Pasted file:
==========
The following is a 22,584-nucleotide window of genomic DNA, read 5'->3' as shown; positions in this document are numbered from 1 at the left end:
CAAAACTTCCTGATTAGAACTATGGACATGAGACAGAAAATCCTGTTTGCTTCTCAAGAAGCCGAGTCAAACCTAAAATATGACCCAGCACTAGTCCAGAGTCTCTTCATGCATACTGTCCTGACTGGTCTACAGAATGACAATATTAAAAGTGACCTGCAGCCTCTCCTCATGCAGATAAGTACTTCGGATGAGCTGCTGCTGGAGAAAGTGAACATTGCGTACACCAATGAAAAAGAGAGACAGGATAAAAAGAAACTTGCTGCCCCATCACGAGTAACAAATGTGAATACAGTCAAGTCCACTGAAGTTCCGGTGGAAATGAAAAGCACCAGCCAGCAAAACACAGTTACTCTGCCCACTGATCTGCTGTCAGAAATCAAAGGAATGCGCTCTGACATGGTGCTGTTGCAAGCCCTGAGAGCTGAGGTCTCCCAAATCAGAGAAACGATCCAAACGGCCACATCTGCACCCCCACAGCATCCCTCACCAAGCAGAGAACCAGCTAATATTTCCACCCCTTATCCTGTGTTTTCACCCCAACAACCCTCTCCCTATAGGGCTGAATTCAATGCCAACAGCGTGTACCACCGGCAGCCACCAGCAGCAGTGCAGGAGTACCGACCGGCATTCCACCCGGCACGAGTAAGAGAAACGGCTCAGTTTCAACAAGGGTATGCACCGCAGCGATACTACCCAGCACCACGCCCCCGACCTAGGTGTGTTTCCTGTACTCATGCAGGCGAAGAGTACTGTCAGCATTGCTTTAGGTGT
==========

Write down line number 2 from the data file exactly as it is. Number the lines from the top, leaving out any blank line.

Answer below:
CAAAACTTCCTGATTAGAACTATGGACATGAGACAGAAAATCCTGTTTGCTTCTCAAGAAGCCGAGTCAAACCTAAAATATGACCCAGCACTAGTCCAGAGTCTCTTCATGCATACTGTCCTGACTGGTCTACAGAATGACAATATTAAAAGTGACCTGCAGCCTCTCCTCATGCAGATAAGTACTTCGGATGAGCTGCTGCTGGAGAAAGTGAACATTGCGTACACCAATGAAAAAGAGAGACAGGATAAAAAGAAACTTGCTGCCCCATCACGAGTAACAAATGTGAATACAGTCAAGTCCACTGAAGTTCCGGTGGAAATGAAAAGCACCAGCCAGCAAAACACAGTTACTCTGCCCACTGATCTGCTGTCAGAAATCAAAGGAATGCGCTCTGACATGGTGCTGTTGCAAGCCCTGAGAGCTGAGGTCTCCCAAATCAGAGAAACGATCCAAACGGCCACATCTGCACCCCCACAGCATCCCTCACCAAGCAGAGAACCAGCTAATATTTCCACCCCTTATCCTGTGTTTTCACCCCAACAACCCTCTCCCTATAGGGCTGAATTCAATGCCAACAGCGTGTACCACCGGCAGCCACCAGCAGCAGTGCAGGAGTACCGACCGGCATTCCACCCGGCACGAGTAAGAGAAACGGCTCAGTTTCAACAAGGGTATGCACCGCAGCGATACTACCCAGCACCACGCCCCCGACCTAGGTGTGTTTCCTGTACTCATGCAGGCGAAGAGTACTGTCAGCATTGCTTTAGGTGT